Relationships. Ultimately, you could say that The Witcher 3 does relationships like Assassin’s Creed does combat, which is to say that it’s simple enough if you know the buttons. However, it certainly isn’t Mass Effect’s yes-or-no relationship dialogue options. And the fact that you are playing a solid character makes the relationships more meaningful. Shepard was, well… a husk (pun intended) of a character. Geralt certainly isn’t.
The Witcher 3’s scenery is gorgeous. Fantasy at its finest. Ornate tomb carvings. Sprawling, grassy hills. Flocks of sheep, mobs of horses. Roaming giants. Ruins. The textures were done well. And the game’s musical score complemented the setting perfectly. Charming, haunting, old-Scandinavia-esque melodies. Tracks that make perfect companions for traveling, hunting, and doing grim battle. But don’t expect perfection in every way the game looks. For some reason, 95% of Geralt’s armor options more or less completely fail to please the eye. Heavy armor is accompanied by a giant, round wok (yep, a Chinese frying pan) over the character’s belly. Light armor is bulky and has clipping issues with collars. Medium armor has great textures underneath – but is padded with ugly outer jackets that seem to always have the worst possible color combinations. The only chest armor that I have actually loved so far is the first one I ever crafted – the Warrior’s Leather Jacket.
That brings us to crafting. CD Projekt Red boasted that the crafting system would be innovative and interesting; it’s okay, I suppose, but nothing amazingly special. I will say this for it, though – I really appreciate the fact that once you craft a potion or oil, you never have to go scouring the land for ingredients again. Oils have inifinite use (which makes sense, given the amount you would use on a blade in the game). Potions and bombs have charges that replenish when you meditate (although this consumes hard alcohol in your inventory, so you gotta load up your pack like a boozer). Other than that, crafting is average. Find or buy materials, go to a craftsman with sufficient experience, craft or smith the items you have learned about. Swords generally look okay (certainly not as bad as armor), so it’s mostly about picking the best stats. Silver swords have worse skins than steel, but they’re still okay.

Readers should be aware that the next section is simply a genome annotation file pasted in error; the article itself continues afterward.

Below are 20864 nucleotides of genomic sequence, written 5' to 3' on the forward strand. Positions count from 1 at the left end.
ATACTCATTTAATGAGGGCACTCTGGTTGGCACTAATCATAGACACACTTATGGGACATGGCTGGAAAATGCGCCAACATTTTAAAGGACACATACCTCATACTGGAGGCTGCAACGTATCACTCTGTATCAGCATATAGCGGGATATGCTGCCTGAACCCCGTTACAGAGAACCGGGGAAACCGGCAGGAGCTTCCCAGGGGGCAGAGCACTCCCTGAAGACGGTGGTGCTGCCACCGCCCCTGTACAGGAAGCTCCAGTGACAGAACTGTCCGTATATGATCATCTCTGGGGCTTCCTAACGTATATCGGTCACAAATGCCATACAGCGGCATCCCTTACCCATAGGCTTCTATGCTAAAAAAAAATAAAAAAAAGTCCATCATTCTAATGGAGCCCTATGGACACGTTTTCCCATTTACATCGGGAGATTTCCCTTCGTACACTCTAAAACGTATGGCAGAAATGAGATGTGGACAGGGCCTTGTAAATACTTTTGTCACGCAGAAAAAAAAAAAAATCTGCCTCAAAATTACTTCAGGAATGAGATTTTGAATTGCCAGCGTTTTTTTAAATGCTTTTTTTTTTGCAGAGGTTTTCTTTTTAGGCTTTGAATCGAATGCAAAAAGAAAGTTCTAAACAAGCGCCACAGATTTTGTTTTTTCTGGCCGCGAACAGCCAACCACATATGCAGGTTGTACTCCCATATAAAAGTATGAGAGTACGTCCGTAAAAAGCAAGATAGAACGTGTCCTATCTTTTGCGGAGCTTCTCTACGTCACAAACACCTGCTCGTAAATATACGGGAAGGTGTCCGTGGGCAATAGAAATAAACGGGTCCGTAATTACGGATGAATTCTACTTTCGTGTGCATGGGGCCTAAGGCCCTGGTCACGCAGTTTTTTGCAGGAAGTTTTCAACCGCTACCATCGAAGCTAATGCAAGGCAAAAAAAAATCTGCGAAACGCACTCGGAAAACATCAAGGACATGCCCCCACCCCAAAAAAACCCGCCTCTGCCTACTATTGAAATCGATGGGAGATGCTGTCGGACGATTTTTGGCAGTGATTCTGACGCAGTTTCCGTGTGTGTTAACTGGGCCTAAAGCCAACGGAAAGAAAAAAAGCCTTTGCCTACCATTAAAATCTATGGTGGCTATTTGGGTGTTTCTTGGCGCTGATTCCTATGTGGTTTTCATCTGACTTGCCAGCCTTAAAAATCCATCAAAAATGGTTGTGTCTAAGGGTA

In conclusion, The Witcher 3 is a lot of fun. If you love wandering across open landscapes and hunting dangerous monsters, this game is totally for you. It’s certainly for me!
- Gorgeous setting
- Music to blow your mind away (especially combat music and town minstrels)
- Enjoyable, weighty combat
- One of the best fantasy settings ever written
- Beautiful scenery
- Good optimization for PC
- Questing innovation
- Combat hindered by unresponsive/unpredictable controls and the in/out of combat control changes
- The world is – ironically – too small
- Fall damage is incredibly lethal
Yup. I know I briefly covered Assassin’s Creed Unity in a comment on my Assassin’s Creed post, but now that I’ve played it I feel that it almost falls into a completely different category. Well, okay, just remember that I said almost.
I never thought I’d get Unity. I looked at it, looked at the time period, looked at the price, shrugged it off, walked away. When I was given a high recommendation of it (in a comment on my Assassin’s Creed review), I looked for a sale and grabbed it. Sadly, I’ve quite a bit of trouble with the game.
I downloaded it, ran it, and it very nearly bricked my computer. That was partially my fault; I’d been running a dual-SLI 660ti Nvidia build on its minimum recommended power supply for nearly a year (700W). But it wasn’t just me. I’ve never had a game shut my entire computer down. Not even hard-pressing games like Crysis 3. Assassin’s Creed Unity, on the other hand, took one look at my rig, rubbed its hands together in glee, and blinked my computer into oblivion no less than five times. I’m lucky it survived, actually. Eventually I caved in and grabbed a new, 1050W power supply (at least it leaves more room for later upgrades), and those crashes haven’t happened since. But the game is far from smooth. I’ve tried everything. I’ve tried running the game at max settings. I’ve tried running it at minimum settings. Nothing (apart from anti-aliasing) seems to affect how the game runs – it’s choppy, it’s irresponsive, and it’s constantly flicking my screen around. I’m tech-savvy enough to know that my computer is good enough to run the game. I can out-rig pretty much all my buddies, and yet they don’t get the same issues. Assassin’s Creed Unity is terribly optimized (in other words, the development team probably just gave up on it). What gives me the most kicks is that Unity was released the same day as Assassin’s Creed Rogue – and Rogue runs beautifully on high settings for most gamers. Even high-end computers have massive trouble running Unity. Which is a pity, because of the next paragraph.